• Each of these vertebra is greatly elongated, producing the longest mammalian neck (Wilson and Mittermeier 2011).
  • Neck ligaments enlarged and strengthened to support heavy neck and head (Agaba et al. 2016).

Color vision

  • Can distinguish between red, orange, yellow-green, green, blue, and violet.

Skin

  • Color: dark gray (Wilson and Mittermeier 2011)
  • Thicker skin on flanks and rump may protect against lion claw wounds (Sather et al. 2010; Strauss and Packer 2012).
  • Sweat glands present, but do not seem to functional; may be remnants of the the giraffe's evolutionary ancestors (Dagg 2014).
    • Patches radiate heat. May help in very hot weather.

Circulatory System

 

  • Giraffe's cardiovascular system thought to have co-evolved with its unique skeletal traits (Agaba et al. 2016).

 

  • Specializations regulate blood flow to the giraffe's head (Wilson and Mittermeier 2011; Dagg 2014).
    • Giraffes are up to 18 feet tall, and one would expect blood to rush to the brain when a giraffe lowers its head to drink, or to drain away from the brain when the head is lifted back up.
    • Either scenario could result in fainting.
  • High blood pressure helps maintain sufficient blood flow to the brain.
    • Systemic (arterial) blood pressure at birth is comparable to other mammals, but it rises as a giraffe grows and its neck elongates (Mitchell and Skinner 2009).
    • Average systemic blood pressure is 203 mm Hg, dropping to 100 mm Hg at the head (Mitchell and Skinner 2009; calculated average of 29 reports).
    • Systemic blood pressure at the heart with the neck held 55° to the vertical is calculated to be 208 mm Hg—nearly twice the predicted value for other species of similar mass (Mitchell and Skinner 2009).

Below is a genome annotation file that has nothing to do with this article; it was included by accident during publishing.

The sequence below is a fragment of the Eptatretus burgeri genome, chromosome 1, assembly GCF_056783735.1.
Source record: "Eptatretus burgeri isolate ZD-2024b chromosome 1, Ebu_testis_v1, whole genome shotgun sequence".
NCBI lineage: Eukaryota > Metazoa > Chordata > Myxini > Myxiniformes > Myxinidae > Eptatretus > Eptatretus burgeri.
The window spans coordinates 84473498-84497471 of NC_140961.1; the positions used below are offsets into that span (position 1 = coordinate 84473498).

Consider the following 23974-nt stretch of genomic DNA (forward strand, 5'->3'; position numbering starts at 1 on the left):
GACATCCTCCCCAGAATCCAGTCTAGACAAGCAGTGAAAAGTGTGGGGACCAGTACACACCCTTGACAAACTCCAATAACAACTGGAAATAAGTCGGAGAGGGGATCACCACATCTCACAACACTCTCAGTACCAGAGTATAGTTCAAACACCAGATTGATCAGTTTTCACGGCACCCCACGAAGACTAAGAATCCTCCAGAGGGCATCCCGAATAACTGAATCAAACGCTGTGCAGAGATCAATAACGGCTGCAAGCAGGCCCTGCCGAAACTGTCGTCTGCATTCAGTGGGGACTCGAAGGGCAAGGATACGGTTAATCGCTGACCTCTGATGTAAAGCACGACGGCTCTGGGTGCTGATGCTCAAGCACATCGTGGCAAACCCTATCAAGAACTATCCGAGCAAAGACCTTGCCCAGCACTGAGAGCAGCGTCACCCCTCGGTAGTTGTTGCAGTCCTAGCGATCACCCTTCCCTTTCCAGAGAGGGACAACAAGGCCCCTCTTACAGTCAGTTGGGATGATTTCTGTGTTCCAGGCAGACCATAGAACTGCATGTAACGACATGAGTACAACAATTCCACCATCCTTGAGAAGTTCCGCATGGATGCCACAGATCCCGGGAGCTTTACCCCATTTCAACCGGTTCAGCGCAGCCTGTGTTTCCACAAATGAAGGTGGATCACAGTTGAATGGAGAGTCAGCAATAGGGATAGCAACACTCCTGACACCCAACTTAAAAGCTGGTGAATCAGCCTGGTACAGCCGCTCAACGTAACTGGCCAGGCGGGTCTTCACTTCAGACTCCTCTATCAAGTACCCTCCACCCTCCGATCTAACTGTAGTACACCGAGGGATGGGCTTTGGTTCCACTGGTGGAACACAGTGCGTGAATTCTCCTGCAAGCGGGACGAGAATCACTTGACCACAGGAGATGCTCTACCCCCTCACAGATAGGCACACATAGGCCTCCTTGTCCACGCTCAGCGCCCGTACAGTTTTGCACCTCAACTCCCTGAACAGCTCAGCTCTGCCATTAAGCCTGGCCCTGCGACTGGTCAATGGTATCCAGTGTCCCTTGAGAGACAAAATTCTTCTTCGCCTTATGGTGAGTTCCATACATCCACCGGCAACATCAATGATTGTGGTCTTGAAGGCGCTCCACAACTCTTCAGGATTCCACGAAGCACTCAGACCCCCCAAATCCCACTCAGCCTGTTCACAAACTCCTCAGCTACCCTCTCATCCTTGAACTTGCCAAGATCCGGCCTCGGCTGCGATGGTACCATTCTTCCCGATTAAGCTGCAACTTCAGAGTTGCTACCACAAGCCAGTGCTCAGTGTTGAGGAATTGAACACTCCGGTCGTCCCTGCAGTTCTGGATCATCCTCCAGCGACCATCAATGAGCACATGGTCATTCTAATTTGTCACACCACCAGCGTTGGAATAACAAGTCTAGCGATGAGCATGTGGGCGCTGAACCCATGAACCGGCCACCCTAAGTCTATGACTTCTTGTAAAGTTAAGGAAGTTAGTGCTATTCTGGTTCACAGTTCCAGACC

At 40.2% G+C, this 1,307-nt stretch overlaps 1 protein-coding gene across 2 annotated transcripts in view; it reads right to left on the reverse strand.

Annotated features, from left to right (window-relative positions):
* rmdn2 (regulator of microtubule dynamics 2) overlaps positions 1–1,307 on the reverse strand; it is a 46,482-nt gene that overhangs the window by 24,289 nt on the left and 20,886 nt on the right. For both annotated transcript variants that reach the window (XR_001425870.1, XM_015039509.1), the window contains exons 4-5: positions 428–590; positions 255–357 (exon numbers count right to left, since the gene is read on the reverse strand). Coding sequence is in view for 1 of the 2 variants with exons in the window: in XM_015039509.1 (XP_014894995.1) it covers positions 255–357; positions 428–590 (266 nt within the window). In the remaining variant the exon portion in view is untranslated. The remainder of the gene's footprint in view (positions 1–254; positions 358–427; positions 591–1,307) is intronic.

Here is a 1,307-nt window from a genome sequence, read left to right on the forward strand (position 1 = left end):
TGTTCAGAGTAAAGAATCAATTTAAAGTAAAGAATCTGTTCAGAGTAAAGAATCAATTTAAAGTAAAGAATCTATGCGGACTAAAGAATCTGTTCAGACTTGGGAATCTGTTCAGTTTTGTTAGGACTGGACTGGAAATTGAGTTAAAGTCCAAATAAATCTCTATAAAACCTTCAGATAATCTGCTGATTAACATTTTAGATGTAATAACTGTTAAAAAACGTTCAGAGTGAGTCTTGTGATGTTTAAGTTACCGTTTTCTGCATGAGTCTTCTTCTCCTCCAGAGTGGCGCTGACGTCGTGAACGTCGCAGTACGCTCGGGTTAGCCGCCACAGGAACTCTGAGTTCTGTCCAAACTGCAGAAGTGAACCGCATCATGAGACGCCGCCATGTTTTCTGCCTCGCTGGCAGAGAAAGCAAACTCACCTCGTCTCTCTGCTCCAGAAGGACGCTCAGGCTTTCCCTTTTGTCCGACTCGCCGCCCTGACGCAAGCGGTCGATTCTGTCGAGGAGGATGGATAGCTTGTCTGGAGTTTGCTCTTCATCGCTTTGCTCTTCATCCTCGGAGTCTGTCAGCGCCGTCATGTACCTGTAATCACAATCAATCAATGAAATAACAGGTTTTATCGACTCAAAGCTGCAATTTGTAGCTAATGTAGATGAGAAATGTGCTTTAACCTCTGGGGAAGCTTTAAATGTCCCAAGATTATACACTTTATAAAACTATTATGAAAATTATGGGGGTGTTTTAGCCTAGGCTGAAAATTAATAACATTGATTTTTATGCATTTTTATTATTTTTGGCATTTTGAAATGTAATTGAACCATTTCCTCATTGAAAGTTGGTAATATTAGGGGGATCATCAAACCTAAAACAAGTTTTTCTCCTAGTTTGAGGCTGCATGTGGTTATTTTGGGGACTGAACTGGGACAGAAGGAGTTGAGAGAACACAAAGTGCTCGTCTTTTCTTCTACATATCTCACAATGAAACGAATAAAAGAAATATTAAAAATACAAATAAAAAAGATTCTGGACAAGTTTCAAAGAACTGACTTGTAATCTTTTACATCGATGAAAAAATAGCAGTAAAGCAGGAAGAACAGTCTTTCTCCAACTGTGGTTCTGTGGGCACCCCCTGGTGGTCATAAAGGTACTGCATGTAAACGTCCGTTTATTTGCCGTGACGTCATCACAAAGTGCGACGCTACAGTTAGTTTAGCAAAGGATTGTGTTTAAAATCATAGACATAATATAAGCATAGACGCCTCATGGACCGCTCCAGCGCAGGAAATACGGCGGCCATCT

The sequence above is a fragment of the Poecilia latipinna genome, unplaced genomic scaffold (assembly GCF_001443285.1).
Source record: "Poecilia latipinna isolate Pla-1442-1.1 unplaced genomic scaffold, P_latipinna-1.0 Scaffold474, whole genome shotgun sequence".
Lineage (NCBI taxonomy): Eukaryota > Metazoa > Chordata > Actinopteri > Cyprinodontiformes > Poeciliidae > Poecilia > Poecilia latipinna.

• Genes, controlling cell shape and heart muscle contraction, help regulate blood pressure (Agaba et al. 2016)
  • Heart structure: quite different from other mammals
    • An early study (Goetz 1955) reported a very large (11.25 kg) heart for giraffes, but this may have been an error in measurement.
    • A comprehensive study of the giraffe cardiovascular system (Mitchell and Skinner 2009) showed heart size relative to body mass to be comparable to that of other mammals.
    • Heart structure is quite different from that of other mammals (Mitchell and Skinner 2009)
      • As a giraffe grows, the left ventricular and interventricular walls become much thicker than in other mammals, enabling the heart to contract much more strongly.
      • A giraffe heart can generate an output of 6,000 mm Hg per second, 2.5 times that of a cow heart and 5 times that of a human heart (Patterson et al. 1965).
  • Valves and large veins play a role when the head is lowered
    • Numerous one-way valves in the jugular vein and its offshoots prevent blood from flowing back to the brain.
    • The jugular vein, which is large (2.5 cm, 1 inch, in diameter) and elastic, stretches to increase its capacity and act as a blood reservoir, counteracting the force of gravity on the blood.
  • Muscle fibers play a role when the head is raised
    • Muscle fibers surround veins that lead to the heart.
    • These contract when the head is raised, slowing the flow of blood.

Coping with the African heat (Dagg 2014)

  • Unusual body shape provides a large surface area. Easier to dissipate heat than retain it (a disadvantage in cooler weather).
  • Raise body temperature during the day, up to 40°C, to reduce water loss.
  • Brain is cooled as the giraffe breathes through its nose.

Medium-to-Reddish Brown Pelage

spots on giraffe mom and baby

Close up of young giraffe.

Image credit: © San Diego Zoo Global. All rights reserved.

 

Page Citations

Berry and Bercovitch (2012)
Dagg (2014)
Goetz (1995)
Mitchell and Skinner (2009)
Patterson et al. (1965)
Sather et al. (2010)
Wilson and Mittermeier (2011)